Pine Bluffs Post - Serving all of Eastern Laramie County since 1908

Wyoming said good-bye to some significant folks recently


Recently, we have found ourselves saying good-bye to people who were influential to us and other folks around Wyoming.

The Grande Dame of our hometown of Lander was Betty Kail, who died recently at 81. She was an elegant gal with a strong backbone and an ambitious resolve to go where other women had never ventured before.

In the Equality State, Betty truly proved that women are equal to men. She may have proved they are superior.

She was an attorney back when there were few women attorneys. She was the state’s first county court judge. Gov. Mike Sullivan appointed her the state’s first female district court judge.

A tall, imposing woman, she always presented herself in a professional manner and had thousands of friends and admirers all over the region. She also was a former president of the board of trustees at the University of Wyoming.

We thank Gov. Matt Mead for ordering the state’s flags to be flown at half-mast on March 16, the day of her funeral.

Some other recent deaths that deserve mention:

• A note-worthy person who recently died was former U. S. Rep. John Wold of Casper. At the age of 100 at the time of his death, he was the oldest surviving member of the U. S. House.

Ever dapper and keenly involved in local and statewide politics, he was a force in this state for 70 years both in politics and the energy industry. He was truly a giant.

• When we moved to Wyoming from Iowa 46 years ago, I had never been to a national forest and only knew about Forest Rangers from childhood books.

Hiram “Doc” Smith was the local ranger for the vast Shoshone National Forest out of the Lander office. We became great friends and he took me on my first pack trips back in to the heart of the towering Wind River Mountain Range. To a former flatlander, those experiences were unforgettable.

Most memorable was being surrounded by lightning in a snowstorm at the top of Bears Ears Pass in August with literally nowhere to go. Doc got us out of that mess.

In his earlier career he was a smokejumper and had harrowing stories to tell about putting out fires all over the west. He seemed to always be smoking a corncob pipe, back in the day.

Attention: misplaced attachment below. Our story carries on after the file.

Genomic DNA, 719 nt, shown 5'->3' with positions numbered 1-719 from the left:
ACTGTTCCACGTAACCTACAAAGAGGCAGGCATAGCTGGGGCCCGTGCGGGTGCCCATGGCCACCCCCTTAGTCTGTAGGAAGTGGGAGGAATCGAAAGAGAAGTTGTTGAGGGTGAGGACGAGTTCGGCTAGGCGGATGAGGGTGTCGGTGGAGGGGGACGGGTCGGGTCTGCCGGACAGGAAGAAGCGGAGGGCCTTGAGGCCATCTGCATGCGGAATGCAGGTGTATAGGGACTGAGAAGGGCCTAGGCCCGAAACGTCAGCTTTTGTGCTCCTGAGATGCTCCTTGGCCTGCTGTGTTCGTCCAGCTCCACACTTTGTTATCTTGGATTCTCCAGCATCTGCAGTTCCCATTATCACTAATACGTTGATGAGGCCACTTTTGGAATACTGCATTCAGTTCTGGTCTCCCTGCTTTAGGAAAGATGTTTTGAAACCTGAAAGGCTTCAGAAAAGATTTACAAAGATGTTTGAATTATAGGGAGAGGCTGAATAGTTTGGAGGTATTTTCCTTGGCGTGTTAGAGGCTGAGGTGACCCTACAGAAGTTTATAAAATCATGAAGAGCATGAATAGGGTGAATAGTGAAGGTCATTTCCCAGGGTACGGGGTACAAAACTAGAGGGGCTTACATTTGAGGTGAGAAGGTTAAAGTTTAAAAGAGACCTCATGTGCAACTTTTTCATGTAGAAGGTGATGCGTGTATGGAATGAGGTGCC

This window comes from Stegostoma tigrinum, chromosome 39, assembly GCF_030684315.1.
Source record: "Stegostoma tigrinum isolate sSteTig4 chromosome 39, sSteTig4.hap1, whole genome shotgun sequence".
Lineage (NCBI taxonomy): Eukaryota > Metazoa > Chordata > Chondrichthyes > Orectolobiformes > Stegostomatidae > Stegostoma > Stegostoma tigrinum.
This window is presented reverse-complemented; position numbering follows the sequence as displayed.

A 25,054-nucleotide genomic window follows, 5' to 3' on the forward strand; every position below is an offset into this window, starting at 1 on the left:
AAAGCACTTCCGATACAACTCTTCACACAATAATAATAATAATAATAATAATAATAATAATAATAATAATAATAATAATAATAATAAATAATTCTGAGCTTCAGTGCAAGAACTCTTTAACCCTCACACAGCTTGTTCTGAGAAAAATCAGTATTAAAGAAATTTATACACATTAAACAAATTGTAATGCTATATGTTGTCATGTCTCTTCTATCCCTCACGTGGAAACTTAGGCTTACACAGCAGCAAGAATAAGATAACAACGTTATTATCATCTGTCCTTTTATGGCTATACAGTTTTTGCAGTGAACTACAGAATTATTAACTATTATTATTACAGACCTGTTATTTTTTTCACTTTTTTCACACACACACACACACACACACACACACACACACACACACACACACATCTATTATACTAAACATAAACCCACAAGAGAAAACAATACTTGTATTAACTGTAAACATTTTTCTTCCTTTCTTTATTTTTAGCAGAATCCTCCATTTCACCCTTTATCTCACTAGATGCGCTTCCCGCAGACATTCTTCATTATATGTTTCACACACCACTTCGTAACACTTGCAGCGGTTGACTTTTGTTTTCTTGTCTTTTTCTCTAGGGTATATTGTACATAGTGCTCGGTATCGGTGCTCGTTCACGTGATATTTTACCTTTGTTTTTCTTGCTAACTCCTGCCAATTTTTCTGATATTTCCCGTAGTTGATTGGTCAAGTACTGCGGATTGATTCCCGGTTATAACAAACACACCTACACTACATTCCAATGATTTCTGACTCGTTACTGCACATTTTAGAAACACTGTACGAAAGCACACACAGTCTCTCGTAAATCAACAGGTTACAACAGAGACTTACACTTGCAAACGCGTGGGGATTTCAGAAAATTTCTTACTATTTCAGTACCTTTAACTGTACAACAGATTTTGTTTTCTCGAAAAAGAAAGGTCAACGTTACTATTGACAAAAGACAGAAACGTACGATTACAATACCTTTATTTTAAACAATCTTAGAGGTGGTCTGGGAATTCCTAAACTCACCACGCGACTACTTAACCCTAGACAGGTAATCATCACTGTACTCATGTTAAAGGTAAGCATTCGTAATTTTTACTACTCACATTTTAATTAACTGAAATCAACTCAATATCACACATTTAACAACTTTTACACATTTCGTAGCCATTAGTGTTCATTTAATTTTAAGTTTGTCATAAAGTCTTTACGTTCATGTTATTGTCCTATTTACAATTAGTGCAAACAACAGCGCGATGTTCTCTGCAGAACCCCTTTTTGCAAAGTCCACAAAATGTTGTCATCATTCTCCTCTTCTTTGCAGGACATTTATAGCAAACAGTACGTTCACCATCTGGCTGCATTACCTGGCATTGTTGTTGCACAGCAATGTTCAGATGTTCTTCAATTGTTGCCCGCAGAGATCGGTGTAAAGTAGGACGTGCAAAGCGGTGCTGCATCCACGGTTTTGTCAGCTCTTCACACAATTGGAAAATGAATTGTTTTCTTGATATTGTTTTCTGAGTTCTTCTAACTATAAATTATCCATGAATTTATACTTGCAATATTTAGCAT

Doc ultimately was transferred away from Lander and died Feb. 25 in Chandler, AZ at the age of 80.

• Carroll Orrison of Casper and I served together on the Wyoming Aeronautics Commission some ten years ago.

What a colorful character! He was the Wyoming Cowboys biggest fan and he had lots of friends since he also was a Budweiser distributor.

He owned an antique Rolls Royce convertible, which he drove around during parades and other promotions. It was not unusual to see him dressed like a Rhinestone Cowboy with over $10,000 in various types of jewelry.

He was everybody’s friend and was generous to one and all. He was 87 at the time of his death.

• The first event I covered after moving to Wyoming as a newspaperman was the fall wrap-up banquet of the local golf club. A nice man with a big smile and friendly demeanor greeted me at the door. He was named Chuck Yardas Sr. and immediately took me under his wing and was a friend for the following 46 years.

He was going to turn 94 on March 20 this year and that was when the community turned out to say good-bye.

A long time lumberyard owner, he was one of the most active members of an economic development group in Lander called LEADER, which held more than 1,000 meetings over a 30-year period. He loved our little town and he attended just about every one of them.

• We were sorry to hear about the premature death of Debra Beck, 58, of Laramie recently. She had fought valiantly against cancer during a four-month battle.

Her husband is Wyoming news legend Bob Beck of Wyoming Public Radio. Our condolences

• A local Lander ranching legend was Bill Ruby, 88, who died recently.

His funeral must have been a hoot. It is my understanding that the local ranching community gave him a first-rate sendoff.

• A Wyoming rodeo coaching legend, Tom Parker, lost his battle with cancer at the age of 69 on March 15. He had done extraordinary things at Casper College and other schools around the state.

He was, coincidentally, a native of Lander.


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